Earlier in 2017, the PDF Association and TWAIN Working Group published the first public draft of the PDF/raster specification. In this article, I'll give an introduction to PDF/raster and its relationship to PDF, and talk about use cases. I'll suggest you grab a copy of version 1.0 of the specification in order to follow along.
The PDF/raster format aims to provide the scanning and document industry with a standardized format for creating and exchanging sets of page images. Typically, these images would be created by a device such as a scanner. Each page of scanned input is represented either by one image, or by a series of image strips that can be put together to form a page image. These images may be compressed, and may be color, gray, or black and white depending on the capture device. A document is a collection of images of scanned input pages.
PDF/raster improves upon the most popular existing formats - TIFF and JPEG - in the following key ways:
The PDF format already contains support for all these features. PDF/raster uses only the syntax from PDF that is required to support its use cases. This syntax is simple enough that a full-fledged PDF parser is not required to create or read PDF/raster files. The PDF/raster format is well-suited for creation and consumption by restricted-CPU environments, such as scanners and MFP (multifunction peripheral) output preview stations.
PDF/raster is a substantially restricted subset of PDF syntax. Because it does not rely on any features not already within the PDF specification, all PDF/raster files are valid PDF files. This means that any PDF reader that can handle PDF files properly can open PDF/raster files as well. For unencrypted PDF/raster files, this means that any PDF 1.7 (ISO 32000-1) compatible viewer can view these. Encrypted PDF/raster files, which are based on PDF 2.0 (ISO 32000-2), can be opened and viewed by any viewer that can handle PDF 2.0 files.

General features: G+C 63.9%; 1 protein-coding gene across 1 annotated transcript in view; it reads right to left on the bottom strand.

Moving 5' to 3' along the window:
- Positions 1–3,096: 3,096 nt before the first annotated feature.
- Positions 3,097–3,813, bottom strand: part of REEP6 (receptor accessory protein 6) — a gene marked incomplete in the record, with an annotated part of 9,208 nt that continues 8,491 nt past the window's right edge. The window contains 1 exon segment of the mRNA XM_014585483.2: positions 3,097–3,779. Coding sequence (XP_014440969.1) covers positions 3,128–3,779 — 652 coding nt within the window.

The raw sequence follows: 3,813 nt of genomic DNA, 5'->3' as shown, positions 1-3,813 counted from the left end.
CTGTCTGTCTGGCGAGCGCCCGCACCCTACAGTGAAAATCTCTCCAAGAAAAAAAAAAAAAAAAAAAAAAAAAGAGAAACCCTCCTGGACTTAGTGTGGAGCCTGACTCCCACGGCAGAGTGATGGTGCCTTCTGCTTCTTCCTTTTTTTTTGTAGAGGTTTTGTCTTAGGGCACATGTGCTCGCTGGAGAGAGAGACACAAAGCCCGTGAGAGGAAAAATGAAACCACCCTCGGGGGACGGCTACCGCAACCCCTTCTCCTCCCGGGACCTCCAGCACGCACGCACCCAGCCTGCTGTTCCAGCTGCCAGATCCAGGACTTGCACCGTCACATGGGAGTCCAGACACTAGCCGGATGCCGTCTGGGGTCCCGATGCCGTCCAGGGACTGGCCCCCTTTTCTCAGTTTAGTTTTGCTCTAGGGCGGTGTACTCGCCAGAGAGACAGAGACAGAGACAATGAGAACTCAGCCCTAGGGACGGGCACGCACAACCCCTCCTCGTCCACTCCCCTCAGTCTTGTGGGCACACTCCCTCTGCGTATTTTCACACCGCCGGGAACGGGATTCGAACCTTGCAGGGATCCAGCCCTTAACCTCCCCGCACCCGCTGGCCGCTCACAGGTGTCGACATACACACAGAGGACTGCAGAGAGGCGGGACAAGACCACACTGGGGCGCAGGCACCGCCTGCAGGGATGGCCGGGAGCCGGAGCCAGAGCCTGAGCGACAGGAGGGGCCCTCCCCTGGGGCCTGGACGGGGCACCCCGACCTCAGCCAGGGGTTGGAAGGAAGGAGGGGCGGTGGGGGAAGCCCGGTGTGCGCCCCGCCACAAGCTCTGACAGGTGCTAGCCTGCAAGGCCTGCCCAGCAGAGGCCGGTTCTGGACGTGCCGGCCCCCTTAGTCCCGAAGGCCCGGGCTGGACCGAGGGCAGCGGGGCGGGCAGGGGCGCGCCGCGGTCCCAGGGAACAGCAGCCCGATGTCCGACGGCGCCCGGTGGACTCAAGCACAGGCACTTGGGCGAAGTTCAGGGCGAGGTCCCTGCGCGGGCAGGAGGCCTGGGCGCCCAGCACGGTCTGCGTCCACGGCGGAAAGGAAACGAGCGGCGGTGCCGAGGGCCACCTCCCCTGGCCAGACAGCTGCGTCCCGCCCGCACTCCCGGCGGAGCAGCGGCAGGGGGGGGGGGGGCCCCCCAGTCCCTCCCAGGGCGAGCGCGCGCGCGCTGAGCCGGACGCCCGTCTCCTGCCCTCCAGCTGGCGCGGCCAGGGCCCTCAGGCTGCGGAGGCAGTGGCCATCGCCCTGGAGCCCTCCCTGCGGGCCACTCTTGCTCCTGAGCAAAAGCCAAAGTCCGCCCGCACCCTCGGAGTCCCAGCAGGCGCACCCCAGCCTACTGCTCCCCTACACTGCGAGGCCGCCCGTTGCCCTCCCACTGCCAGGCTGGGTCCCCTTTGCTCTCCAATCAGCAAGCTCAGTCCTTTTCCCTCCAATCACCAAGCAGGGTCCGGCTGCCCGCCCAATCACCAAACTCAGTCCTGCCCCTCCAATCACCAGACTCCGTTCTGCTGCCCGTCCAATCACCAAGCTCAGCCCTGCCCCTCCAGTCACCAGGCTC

Creating PDF/raster files requires explicit support from a PDF creator or processor. There are two reasons for this. First, because PDF/raster files are denoted by a specific PDF language comment in the PDF/raster file. General PDF processors are not required to write any specific PDF comments or to preserve these at all (other than the beginning of file and end of file comments). A PDF/raster file is identified by a comment placed just before the startxref comment indicating conformance. Therefore, to write a PDF/raster file, a processor must understand the importance of writing the comment in its specific location. Second, because PDF/raster allows only very specific page content sequences and commands, PDF creators need to understand and write very specific syntax to create PDF/raster files.
There are many important PDF concepts and constructs that are not permitted in PDF/raster files. Some of the most important restrictions include:
In other words, PDF/raster is intentionally a very limited subset of PDF. PDF/raster focuses on storing and transmitting scanned page data. PDF/raster is not intended to support updating or annotating scanned page data. But, since PDF/raster files are always valid PDF files, it's very easy to annotate or update a PDF/raster file and save it as a general purpose PDF file.